Masimo has announced that in a new study using the 1st Generation Masimo Pronto® Pulse CO-Oximeter®, which noninvasively measures total hemoglobin (SpHb®), researchers found that noninvasive and invasive measurements correlated well and that “[g]iven the rapid availability of results and the lack of requirement of venipuncture, noninvasive hemoglobin monitoring may be a valuable adjunct in the initial evaluation and monitoring of pediatric trauma patients.”1
Pronto features rainbow SET™ technology, allowing for the noninvasive spot checking of SpHb, oxygen saturation (SpO2), pulse rate (PR), and perfusion index (PI).
In the study, published online in the Journal of Trauma and Acute Care Surgery and conducted at the University of Tennessee Health Science Center, Le Bonheur Children’s Hospital, Dr. Mark Ryan and colleagues evaluated noninvasive SpHb measurement accuracy relative to current invasive and point-of-care testing in pediatric trauma patients. They performed a prospective observational trial involving 114 patients under age 17, measuring hemoglobin levels with a point-of-care device (i-STAT) and a lab analyzer (Sysmex XN Series). Noninvasive hemoglobin measurement, using 1st Generation Pronto, was performed within 15 minutes of phlebotomy.
Of the 114 patients, SpHb was successfully measured 89% of the time. Mean lab hemoglobin was 12.6 ± 1.9 and mean SpHb was 12.3 ± 1.6 (mean point-of-care hemoglobin was 12.2 ± 2.0). Bland-Altman analysis showed the limits of agreement between lab hemoglobin and non-invasive SpHb to be -2.9 and 1.9, with a mean difference of -0.49.
The researchers concluded that they were able to demonstrate “low bias and strong correlation between hemoglobin measurements using a noninvasive monitor, a point-of-care testing device, and laboratory co-oximeter in pediatric trauma patients.” They noted that noninvasive SpHb testing “may be most effective in determining when invasive testing of hemoglobin is warranted.”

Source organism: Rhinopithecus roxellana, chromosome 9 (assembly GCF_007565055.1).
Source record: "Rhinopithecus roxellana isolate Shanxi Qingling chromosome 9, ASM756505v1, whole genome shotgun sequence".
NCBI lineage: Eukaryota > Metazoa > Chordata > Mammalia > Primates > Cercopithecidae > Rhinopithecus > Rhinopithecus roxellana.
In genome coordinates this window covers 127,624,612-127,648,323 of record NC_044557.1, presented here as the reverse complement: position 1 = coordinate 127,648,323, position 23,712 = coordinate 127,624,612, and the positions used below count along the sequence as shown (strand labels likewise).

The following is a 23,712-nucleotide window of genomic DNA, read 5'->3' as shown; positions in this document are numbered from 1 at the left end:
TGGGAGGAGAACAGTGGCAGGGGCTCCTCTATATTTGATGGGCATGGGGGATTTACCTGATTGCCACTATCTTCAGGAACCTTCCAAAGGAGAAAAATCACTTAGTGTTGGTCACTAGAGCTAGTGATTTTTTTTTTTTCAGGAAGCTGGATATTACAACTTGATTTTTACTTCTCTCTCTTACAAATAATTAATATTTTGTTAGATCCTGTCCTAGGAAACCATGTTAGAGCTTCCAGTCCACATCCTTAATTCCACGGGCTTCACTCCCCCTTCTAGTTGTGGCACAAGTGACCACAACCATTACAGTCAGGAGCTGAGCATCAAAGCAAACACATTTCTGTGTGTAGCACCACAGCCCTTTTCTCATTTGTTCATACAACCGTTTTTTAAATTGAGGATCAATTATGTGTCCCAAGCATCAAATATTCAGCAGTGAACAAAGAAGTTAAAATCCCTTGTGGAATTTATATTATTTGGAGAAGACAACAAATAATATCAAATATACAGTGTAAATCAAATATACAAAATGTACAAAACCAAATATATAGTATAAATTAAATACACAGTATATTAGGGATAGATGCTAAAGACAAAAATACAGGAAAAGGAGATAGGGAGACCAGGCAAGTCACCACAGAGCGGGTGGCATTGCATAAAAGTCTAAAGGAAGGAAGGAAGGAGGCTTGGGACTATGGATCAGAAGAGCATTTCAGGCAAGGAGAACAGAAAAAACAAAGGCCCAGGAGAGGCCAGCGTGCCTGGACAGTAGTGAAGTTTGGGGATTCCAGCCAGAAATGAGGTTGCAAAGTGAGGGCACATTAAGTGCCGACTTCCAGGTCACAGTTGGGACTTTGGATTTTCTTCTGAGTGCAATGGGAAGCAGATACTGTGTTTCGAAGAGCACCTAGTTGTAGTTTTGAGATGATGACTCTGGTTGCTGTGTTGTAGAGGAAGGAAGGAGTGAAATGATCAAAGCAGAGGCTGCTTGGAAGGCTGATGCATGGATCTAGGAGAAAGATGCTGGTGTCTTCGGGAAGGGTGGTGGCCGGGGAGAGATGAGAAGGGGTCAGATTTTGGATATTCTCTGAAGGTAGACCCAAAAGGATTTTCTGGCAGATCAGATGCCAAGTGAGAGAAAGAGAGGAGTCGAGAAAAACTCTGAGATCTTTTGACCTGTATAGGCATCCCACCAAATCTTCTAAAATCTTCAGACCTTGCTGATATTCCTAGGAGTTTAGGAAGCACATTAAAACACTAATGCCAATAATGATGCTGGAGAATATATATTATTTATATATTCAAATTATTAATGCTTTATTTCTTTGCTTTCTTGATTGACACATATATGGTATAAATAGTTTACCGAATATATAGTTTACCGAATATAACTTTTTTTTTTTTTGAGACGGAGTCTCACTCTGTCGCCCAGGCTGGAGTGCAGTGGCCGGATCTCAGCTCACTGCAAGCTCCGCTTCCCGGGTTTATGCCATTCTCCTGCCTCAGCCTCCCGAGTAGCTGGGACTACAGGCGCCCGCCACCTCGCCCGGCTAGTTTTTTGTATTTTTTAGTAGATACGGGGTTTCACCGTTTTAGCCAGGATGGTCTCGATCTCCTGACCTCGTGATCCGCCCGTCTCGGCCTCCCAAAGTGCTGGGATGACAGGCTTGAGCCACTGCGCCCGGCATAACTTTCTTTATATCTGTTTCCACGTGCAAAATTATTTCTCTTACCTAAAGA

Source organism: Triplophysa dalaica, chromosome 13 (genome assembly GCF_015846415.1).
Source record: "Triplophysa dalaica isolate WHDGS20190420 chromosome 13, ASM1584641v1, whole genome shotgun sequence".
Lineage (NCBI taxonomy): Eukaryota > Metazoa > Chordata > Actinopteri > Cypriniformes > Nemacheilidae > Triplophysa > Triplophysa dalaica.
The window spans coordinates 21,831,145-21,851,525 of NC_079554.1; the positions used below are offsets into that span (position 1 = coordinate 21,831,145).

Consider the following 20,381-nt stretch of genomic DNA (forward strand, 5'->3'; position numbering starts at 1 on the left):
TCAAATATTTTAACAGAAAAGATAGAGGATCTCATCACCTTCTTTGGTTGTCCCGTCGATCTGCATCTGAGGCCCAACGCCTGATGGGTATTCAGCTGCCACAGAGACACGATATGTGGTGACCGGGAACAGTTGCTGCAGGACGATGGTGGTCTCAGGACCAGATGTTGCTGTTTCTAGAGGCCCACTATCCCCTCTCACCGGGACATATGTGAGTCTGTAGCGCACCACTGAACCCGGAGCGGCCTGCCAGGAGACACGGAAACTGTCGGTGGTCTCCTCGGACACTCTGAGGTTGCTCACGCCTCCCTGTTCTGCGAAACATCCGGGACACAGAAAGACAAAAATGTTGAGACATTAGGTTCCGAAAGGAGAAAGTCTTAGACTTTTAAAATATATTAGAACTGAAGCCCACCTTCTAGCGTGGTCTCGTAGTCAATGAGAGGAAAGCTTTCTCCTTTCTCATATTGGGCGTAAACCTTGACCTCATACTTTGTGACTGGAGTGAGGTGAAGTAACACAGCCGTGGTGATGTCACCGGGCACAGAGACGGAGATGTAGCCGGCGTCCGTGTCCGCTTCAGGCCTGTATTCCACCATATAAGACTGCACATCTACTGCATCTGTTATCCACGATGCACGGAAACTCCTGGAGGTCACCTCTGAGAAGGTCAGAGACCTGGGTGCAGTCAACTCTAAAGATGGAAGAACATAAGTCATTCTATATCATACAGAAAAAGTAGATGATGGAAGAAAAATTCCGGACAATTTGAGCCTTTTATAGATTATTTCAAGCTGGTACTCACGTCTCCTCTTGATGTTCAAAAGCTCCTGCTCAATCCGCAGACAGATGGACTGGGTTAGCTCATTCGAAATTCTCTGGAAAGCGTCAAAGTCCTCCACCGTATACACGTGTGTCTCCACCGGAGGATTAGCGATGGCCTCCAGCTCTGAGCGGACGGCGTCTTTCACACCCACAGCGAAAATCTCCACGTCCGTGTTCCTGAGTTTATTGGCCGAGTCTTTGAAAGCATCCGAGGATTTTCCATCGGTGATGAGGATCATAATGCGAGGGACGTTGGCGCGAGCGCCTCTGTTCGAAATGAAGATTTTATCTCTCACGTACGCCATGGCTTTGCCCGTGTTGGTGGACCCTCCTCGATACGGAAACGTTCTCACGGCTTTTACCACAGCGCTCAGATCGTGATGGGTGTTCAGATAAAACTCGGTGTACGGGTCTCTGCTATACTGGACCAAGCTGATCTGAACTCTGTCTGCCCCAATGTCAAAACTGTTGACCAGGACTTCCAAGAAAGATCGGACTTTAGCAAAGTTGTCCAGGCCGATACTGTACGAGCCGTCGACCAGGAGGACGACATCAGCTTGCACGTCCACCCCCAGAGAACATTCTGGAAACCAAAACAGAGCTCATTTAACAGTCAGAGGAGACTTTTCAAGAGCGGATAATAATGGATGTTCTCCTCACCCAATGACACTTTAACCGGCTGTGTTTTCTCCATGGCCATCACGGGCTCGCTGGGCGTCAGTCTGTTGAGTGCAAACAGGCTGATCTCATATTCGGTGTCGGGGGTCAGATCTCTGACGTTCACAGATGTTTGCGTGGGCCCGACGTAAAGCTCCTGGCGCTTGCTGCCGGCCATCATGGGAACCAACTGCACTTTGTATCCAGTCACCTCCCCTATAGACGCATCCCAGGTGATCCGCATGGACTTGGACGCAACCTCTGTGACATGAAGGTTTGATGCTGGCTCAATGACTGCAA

Key limitations to the study include: the majority of the hemoglobin values measured were within normal limits; limited data on injury severity, morbidity, and mortality to understand their effects on device accuracy and precision; data is based on a convenience sample depending on availability of certified personnel; and no assessment on the effects of pre-hospital administration of intravenous fluids.
The researchers noted that “[f]urther study is required to determine the clinical utility of the [Pronto] device during the initial assessment and its accuracy in evaluating hemoglobin levels in hemodynamically unstable patients.” They stated that SpHb measurements should not be relied upon alone to determine active hemorrhage or the need for transfusion, and suggested the following reasons a noninvasive measurement could not be taken in 11% of the study’s participants: severe anemia; patients who were normotensive but tachycardic; patients unreadable due to the presence of nail polish; and cold extremities or low signal IQ without hemodynamic instability or anemia.
The University of Tennessee Health Science Center received equipment from Masimo to support the data collection for this study.
- Ryan, Maxwell, Manning, Jacobs, Bachier-Rodriguez, Felizm, and Williams. “Noninvasive hemoglobin measurement in pediatric trauma patients.” Journal of Trauma and Acute Care Surgery. DOI: 10.1097/TA.0000000000001160. E-published ahead of print.